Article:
To illustrate why I believe JavaScript is another assembly language, let’s think about a way to invoke original implementation in an overwritten method. In Java you’d use “super” keyword:
protected void aMethod() {
   // do something before inherited behavior
   super.aMethod(); // invoke original behavior
   // do something after inherited behavior
This is a common construct in classical object oriented languages, not only in Java. It makes it easy to do something programmers do frequently – for example, specialising behavior when subclassing. However “super” has its limitations: you cannot call super.super.aMethod() – e.g. skip level of inheritance. You cannot call super.aMethod on some completely different object, etc.
JavaScript does not have concept of “super” – however it has something more powerful: there is a “call” function where you can specify the actual method/function to call, on what object (e.g. “this”) and with what arguments. You can use the “call” concept to simulate “super”, but you can also use it in a number of other ways. It is flexible, but low-level. It is something that belongs to assembly language, but not something regular developers should use when coding their business logic.
I have to repeat myself: if you keep coding in JavaScript, you end up like everyone who’s using assembler: feeling powerful at first, but constrained in the years to come.
What are the overarching aims with DukeScript? What makes it different to JavaScript and HTML5?
These days there seem to be two progressive directions of UI development: mobile and browser. The mobile world is currently dominated by Android and its flavour of Java, and it seems to be doing really well. On the other hand, the browser is about HTML5/CSS, followed very closely by JavaScript.
These two worlds seem to be separated, yet it is very clear that both sides are looking at each other and trying to find a way to capture the other market. So far the efforts are not very satisfying (in my opinion) as each carries the weaknesses of originating world with itself making it almost unacceptable for the other world to swallow such technology. On one side most of Java developers don’t want to code in JavaScript. On the other hand, browser plugins for Java and flash are less and less popular.
Is there a way to pick-up best of the two worlds? DukeScript does it. Unlike its name, DukeScript is not a new programming language. DukeScript merges HTML5/CSS with Java, without the need to write business logic in JavaScript. DukeScript’s inventor Toni Epple calls DukeScript – “the JavaScript as it was meant to be” – and I can only confirm that: if the way DukeScript interacts with HTML elements was known in ’90s, there would be no need to invent JavaScript (and name it so it piggy backs on Java popularity).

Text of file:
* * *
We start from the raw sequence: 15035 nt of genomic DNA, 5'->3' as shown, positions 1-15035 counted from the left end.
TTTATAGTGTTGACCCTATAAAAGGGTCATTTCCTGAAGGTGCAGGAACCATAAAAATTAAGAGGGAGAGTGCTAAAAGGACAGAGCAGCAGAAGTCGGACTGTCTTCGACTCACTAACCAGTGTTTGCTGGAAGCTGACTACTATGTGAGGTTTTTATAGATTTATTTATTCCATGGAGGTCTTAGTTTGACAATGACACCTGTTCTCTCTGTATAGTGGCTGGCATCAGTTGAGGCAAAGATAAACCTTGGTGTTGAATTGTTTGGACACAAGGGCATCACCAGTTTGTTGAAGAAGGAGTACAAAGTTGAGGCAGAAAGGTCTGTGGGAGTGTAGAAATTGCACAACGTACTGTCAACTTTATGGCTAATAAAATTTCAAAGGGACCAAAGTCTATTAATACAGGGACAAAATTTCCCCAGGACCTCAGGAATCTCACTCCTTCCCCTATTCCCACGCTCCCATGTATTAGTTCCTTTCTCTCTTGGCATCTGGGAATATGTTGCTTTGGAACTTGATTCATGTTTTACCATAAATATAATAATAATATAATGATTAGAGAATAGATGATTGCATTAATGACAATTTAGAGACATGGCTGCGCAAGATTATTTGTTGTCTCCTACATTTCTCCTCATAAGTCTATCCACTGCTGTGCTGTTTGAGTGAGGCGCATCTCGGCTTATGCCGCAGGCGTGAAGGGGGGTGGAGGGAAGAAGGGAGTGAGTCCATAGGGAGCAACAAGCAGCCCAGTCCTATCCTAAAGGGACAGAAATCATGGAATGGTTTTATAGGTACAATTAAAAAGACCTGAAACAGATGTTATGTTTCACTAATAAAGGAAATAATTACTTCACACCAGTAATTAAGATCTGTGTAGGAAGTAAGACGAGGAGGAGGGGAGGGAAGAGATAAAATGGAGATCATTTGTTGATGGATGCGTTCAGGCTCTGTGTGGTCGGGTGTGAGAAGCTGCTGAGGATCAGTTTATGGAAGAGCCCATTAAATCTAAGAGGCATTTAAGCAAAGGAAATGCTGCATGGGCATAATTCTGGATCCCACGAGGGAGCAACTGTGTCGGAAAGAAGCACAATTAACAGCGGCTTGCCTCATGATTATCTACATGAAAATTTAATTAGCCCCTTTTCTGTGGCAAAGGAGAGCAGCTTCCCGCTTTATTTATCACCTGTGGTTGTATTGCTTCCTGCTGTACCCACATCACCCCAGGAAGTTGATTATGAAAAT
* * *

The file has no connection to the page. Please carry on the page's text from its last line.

Everybody who tries DukeScript can immediately see its benefits. HTML5/CSS can be rendered on any device these days and (as world-wide-web and its essential HTML format celebrated twenty fifth anniversary last year) it’s tooling is really excellent. Everyone knows how to write an HTML page and use responsive web design to make it cross-platform these days. Java has been around for more than twenty years and its tooling is also superior. IDEs support refactoring, static code analysis, reliable code completion, and there are an enormous number of libraries to use. Java is industry strength language known to keep cost of ownership low – way lower than any “Joe, the developer” using the “assembly language of these times” – e.g. JavaScript – managed so far.
DukeScript (named after Duke, the mascot of Java) brings together the strengths of HTML5/CSS and Java while allowing you to write once and display everywhere. The same application can be packaged to run on desktop, Android, iOS and even in a browser. DukeScript tooling builds on the synergy of the best tools available for HTML5/CSS and for Java and clearly separates the developer vs. design workflow. Use your favourite HTML5/CSS auditing tools for the UX design, and use your favourite Java IDE to develop application logic. Reduce time to market with DukeScript ‘s carefully designed APIs leading to comparable and sometimes even shorter code than similar JavaScript based solutions. Speedup your edit/try cycle by automatic hot redeploys of your HTML and Java without page reloads or restarts. Be productive. When done, let DukeScript package everything for you and just deploy everywhere: AppStore, Google Play, your website, native app, etc.
Find out more at